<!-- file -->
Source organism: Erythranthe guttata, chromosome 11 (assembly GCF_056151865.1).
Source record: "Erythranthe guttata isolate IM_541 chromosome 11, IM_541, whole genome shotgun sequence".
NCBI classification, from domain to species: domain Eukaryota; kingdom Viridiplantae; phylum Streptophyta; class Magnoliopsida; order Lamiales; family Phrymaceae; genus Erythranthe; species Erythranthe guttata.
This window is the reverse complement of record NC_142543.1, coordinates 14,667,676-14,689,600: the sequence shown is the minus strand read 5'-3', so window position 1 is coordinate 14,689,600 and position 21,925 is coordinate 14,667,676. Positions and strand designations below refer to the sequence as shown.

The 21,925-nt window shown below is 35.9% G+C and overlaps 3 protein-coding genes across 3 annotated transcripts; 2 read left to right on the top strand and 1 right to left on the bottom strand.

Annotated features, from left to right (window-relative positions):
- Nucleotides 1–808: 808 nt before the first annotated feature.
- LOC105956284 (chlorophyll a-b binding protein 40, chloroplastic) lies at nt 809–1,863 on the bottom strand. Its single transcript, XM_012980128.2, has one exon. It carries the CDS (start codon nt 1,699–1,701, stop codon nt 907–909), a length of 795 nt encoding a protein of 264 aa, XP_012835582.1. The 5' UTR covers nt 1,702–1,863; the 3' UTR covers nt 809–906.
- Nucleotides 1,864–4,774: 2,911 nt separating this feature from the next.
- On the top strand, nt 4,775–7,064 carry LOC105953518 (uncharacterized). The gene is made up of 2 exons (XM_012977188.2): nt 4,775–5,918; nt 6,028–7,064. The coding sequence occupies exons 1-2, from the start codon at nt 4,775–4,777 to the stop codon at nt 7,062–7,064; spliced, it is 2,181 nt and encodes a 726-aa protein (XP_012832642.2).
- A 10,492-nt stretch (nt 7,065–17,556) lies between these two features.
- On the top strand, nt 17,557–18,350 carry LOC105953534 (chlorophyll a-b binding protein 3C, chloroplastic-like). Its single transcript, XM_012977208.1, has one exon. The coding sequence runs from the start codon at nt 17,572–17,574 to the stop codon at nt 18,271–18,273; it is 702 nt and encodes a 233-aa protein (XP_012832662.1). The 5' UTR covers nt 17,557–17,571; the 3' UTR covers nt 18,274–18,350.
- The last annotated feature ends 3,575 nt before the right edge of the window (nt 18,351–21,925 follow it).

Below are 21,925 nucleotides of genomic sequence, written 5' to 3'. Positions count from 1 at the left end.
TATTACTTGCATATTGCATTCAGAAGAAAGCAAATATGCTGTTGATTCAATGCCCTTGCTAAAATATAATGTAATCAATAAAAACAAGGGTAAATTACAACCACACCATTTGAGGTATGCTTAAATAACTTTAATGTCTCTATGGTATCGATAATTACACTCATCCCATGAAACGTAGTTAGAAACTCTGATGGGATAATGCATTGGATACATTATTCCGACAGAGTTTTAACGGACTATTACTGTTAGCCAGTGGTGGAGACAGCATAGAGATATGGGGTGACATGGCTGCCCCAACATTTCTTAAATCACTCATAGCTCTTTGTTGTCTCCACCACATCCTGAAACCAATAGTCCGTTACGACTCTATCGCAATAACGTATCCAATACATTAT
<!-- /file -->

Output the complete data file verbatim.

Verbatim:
Source organism: Erythranthe guttata, chromosome 11 (assembly GCF_056151865.1).
Source record: "Erythranthe guttata isolate IM_541 chromosome 11, IM_541, whole genome shotgun sequence".
NCBI classification, from domain to species: domain Eukaryota; kingdom Viridiplantae; phylum Streptophyta; class Magnoliopsida; order Lamiales; family Phrymaceae; genus Erythranthe; species Erythranthe guttata.
This window is the reverse complement of record NC_142543.1, coordinates 14,667,676-14,689,600: the sequence shown is the minus strand read 5'-3', so window position 1 is coordinate 14,689,600 and position 21,925 is coordinate 14,667,676. Positions and strand designations below refer to the sequence as shown.

The 21,925-nt window shown below is 35.9% G+C and overlaps 3 protein-coding genes across 3 annotated transcripts; 2 read left to right on the top strand and 1 right to left on the bottom strand.

Annotated features, from left to right (window-relative positions):
- Nucleotides 1–808: 808 nt before the first annotated feature.
- LOC105956284 (chlorophyll a-b binding protein 40, chloroplastic) lies at nt 809–1,863 on the bottom strand. Its single transcript, XM_012980128.2, has one exon. It carries the CDS (start codon nt 1,699–1,701, stop codon nt 907–909), a length of 795 nt encoding a protein of 264 aa, XP_012835582.1. The 5' UTR covers nt 1,702–1,863; the 3' UTR covers nt 809–906.
- Nucleotides 1,864–4,774: 2,911 nt separating this feature from the next.
- On the top strand, nt 4,775–7,064 carry LOC105953518 (uncharacterized). The gene is made up of 2 exons (XM_012977188.2): nt 4,775–5,918; nt 6,028–7,064. The coding sequence occupies exons 1-2, from the start codon at nt 4,775–4,777 to the stop codon at nt 7,062–7,064; spliced, it is 2,181 nt and encodes a 726-aa protein (XP_012832642.2).
- A 10,492-nt stretch (nt 7,065–17,556) lies between these two features.
- On the top strand, nt 17,557–18,350 carry LOC105953534 (chlorophyll a-b binding protein 3C, chloroplastic-like). Its single transcript, XM_012977208.1, has one exon. The coding sequence runs from the start codon at nt 17,572–17,574 to the stop codon at nt 18,271–18,273; it is 702 nt and encodes a 233-aa protein (XP_012832662.1). The 5' UTR covers nt 17,557–17,571; the 3' UTR covers nt 18,274–18,350.
- The last annotated feature ends 3,575 nt before the right edge of the window (nt 18,351–21,925 follow it).

Below are 21,925 nucleotides of genomic sequence, written 5' to 3'. Positions count from 1 at the left end.
TATTACTTGCATATTGCATTCAGAAGAAAGCAAATATGCTGTTGATTCAATGCCCTTGCTAAAATATAATGTAATCAATAAAAACAAGGGTAAATTACAACCACACCATTTGAGGTATGCTTAAATAACTTTAATGTCTCTATGGTATCGATAATTACACTCATCCCATGAAACGTAGTTAGAAACTCTGATGGGATAATGCATTGGATACATTATTCCGACAGAGTTTTAACGGACTATTACTGTTAGCCAGTGGTGGAGACAGCATAGAGATATGGGGTGACATGGCTGCCCCAACATTTCTTAAATCACTCATAGCTCTTTGTTGTCTCCACCACATCCTGAAACCAATAGTCCGTTACGACTCTATCGCAATAACGTATCCAATACATTAT